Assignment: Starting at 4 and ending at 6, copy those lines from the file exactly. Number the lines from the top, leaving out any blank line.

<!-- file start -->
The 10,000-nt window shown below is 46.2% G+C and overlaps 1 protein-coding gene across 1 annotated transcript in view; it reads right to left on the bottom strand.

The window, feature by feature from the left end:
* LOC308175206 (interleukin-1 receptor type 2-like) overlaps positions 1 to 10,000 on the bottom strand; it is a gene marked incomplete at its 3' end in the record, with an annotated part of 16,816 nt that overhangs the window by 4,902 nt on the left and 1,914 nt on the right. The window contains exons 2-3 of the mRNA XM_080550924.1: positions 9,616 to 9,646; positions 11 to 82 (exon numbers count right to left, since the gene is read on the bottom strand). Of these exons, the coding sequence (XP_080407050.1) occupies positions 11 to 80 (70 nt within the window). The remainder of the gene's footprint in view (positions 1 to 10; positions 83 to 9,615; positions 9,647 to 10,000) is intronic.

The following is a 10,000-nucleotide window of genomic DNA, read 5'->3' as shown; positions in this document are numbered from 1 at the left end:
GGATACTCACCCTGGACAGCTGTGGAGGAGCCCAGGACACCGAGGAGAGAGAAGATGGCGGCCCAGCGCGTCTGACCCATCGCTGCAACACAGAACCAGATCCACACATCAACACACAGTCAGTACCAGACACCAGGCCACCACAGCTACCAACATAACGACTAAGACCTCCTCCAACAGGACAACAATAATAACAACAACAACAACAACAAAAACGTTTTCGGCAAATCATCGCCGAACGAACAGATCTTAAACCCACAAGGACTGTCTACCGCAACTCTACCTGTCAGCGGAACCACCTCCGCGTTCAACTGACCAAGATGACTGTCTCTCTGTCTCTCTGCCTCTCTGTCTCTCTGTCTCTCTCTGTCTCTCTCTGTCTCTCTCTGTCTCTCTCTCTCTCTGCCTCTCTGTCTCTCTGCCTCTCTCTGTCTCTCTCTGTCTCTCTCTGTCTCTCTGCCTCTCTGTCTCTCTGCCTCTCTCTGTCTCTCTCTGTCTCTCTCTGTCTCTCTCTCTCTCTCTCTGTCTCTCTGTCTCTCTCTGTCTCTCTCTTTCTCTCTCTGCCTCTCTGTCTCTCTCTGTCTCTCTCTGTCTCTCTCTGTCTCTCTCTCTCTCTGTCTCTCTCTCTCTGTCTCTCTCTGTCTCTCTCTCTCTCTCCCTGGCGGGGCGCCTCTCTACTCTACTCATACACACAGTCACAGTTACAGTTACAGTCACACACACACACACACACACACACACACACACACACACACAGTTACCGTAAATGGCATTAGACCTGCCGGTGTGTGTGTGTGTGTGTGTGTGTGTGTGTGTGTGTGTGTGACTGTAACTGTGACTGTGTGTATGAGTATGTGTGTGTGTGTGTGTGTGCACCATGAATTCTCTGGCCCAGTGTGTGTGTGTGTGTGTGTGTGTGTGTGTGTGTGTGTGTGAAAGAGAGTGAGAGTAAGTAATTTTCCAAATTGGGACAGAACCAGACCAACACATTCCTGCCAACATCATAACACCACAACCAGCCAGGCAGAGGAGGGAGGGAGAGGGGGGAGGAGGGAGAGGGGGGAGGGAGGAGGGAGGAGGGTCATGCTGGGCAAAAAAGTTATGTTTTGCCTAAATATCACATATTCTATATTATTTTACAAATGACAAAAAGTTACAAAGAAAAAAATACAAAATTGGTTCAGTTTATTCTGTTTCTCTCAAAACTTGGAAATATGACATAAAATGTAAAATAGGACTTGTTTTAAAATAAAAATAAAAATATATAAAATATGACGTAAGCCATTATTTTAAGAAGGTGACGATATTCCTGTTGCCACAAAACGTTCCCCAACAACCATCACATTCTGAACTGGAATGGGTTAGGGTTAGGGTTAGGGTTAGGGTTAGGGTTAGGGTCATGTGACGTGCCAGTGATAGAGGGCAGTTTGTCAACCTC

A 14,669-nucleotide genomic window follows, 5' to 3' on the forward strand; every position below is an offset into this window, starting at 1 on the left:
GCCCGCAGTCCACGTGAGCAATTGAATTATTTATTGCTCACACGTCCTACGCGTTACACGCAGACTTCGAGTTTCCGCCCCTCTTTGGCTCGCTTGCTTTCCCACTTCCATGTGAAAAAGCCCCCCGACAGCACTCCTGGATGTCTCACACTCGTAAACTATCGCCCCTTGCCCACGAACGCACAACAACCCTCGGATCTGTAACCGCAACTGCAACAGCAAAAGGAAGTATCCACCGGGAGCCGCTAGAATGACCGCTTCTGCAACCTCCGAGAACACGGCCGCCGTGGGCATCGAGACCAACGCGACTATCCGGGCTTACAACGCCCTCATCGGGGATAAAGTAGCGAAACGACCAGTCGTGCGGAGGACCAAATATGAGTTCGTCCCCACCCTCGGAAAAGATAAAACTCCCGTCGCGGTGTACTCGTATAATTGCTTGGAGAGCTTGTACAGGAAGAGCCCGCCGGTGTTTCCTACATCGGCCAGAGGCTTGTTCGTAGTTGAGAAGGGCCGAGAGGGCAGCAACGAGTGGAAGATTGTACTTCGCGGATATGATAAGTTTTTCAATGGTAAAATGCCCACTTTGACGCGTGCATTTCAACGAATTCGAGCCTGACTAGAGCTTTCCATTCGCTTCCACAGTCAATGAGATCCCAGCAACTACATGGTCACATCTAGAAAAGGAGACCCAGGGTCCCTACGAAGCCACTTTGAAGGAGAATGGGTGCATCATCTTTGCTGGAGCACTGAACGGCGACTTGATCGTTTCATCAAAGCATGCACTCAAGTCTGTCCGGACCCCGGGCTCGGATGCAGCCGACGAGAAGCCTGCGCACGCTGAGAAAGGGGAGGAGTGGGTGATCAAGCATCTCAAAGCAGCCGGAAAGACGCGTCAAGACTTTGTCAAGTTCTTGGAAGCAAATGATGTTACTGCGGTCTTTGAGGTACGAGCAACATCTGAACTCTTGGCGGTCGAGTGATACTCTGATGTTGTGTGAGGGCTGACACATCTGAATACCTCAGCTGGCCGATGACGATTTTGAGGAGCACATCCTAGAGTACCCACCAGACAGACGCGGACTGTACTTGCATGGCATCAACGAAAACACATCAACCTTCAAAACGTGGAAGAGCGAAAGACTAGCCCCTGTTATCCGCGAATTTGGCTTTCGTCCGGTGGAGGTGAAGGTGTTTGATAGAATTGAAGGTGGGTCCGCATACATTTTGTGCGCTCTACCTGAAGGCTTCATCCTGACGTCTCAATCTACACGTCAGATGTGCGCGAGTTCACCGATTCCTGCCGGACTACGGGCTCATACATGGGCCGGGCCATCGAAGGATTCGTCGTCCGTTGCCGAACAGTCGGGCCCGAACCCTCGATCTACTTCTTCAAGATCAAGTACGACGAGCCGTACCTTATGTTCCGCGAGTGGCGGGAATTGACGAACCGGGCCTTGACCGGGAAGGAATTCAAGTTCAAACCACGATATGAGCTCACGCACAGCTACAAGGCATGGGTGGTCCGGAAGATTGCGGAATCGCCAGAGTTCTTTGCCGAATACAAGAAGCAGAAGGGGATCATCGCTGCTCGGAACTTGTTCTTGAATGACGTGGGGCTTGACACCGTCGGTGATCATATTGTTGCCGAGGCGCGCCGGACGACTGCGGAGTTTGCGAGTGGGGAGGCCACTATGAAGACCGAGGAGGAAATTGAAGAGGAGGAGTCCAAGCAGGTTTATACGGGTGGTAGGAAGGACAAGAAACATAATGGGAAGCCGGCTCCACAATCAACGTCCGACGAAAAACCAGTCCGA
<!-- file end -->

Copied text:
The following is a 10,000-nucleotide window of genomic DNA, read 5'->3' as shown; positions in this document are numbered from 1 at the left end:
GGATACTCACCCTGGACAGCTGTGGAGGAGCCCAGGACACCGAGGAGAGAGAAGATGGCGGCCCAGCGCGTCTGACCCATCGCTGCAACACAGAACCAGATCCACACATCAACACACAGTCAGTACCAGACACCAGGCCACCACAGCTACCAACATAACGACTAAGACCTCCTCCAACAGGACAACAATAATAACAACAACAACAACAACAAAAACGTTTTCGGCAAATCATCGCCGAACGAACAGATCTTAAACCCACAAGGACTGTCTACCGCAACTCTACCTGTCAGCGGAACCACCTCCGCGTTCAACTGACCAAGATGACTGTCTCTCTGTCTCTCTGCCTCTCTGTCTCTCTGTCTCTCTCTGTCTCTCTCTGTCTCTCTCTGTCTCTCTCTCTCTCTGCCTCTCTGTCTCTCTGCCTCTCTCTGTCTCTCTCTGTCTCTCTCTGTCTCTCTGCCTCTCTGTCTCTCTGCCTCTCTCTGTCTCTCTCTGTCTCTCTCTGTCTCTCTCTCTCTCTCTCTGTCTCTCTGTCTCTCTCTGTCTCTCTCTTTCTCTCTCTGCCTCTCTGTCTCTCTCTGTCTCTCTCTGTCTCTCTCTGTCTCTCTCTCTCTCTGTCTCTCTCTCTCTGTCTCTCTCTGTCTCTCTCTCTCTCTCCCTGGCGGGGCGCCTCTCTACTCTACTCATACACACAGTCACAGTTACAGTTACAGTCACACACACACACACACACACACACACACACACACACACACAGTTACCGTAAATGGCATTAGACCTGCCGGTGTGTGTGTGTGTGTGTGTGTGTGTGTGTGTGTGTGTGTGACTGTAACTGTGACTGTGTGTATGAGTATGTGTGTGTGTGTGTGTGTGCACCATGAATTCTCTGGCCCAGTGTGTGTGTGTGTGTGTGTGTGTGTGTGTGTGTGTGTGTGAAAGAGAGTGAGAGTAAGTAATTTTCCAAATTGGGACAGAACCAGACCAACACATTCCTGCCAACATCATAACACCACAACCAGCCAGGCAGAGGAGGGAGGGAGAGGGGGGAGGAGGGAGAGGGGGGAGGGAGGAGGGAGGAGGGTCATGCTGGGCAAAAAAGTTATGTTTTGCCTAAATATCACATATTCTATATTATTTTACAAATGACAAAAAGTTACAAAGAAAAAAATACAAAATTGGTTCAGTTTATTCTGTTTCTCTCAAAACTTGGAAATATGACATAAAATGTAAAATAGGACTTGTTTTAAAATAAAAATAAAAATATATAAAATATGACGTAAGCCATTATTTTAAGAAGGTGACGATATTCCTGTTGCCACAAAACGTTCCCCAACAACCATCACATTCTGAACTGGAATGGGTTAGGGTTAGGGTTAGGGTTAGGGTTAGGGTTAGGGTCATGTGACGTGCCAGTGATAGAGGGCAGTTTGTCAACCTC

A 14,669-nucleotide genomic window follows, 5' to 3' on the forward strand; every position below is an offset into this window, starting at 1 on the left: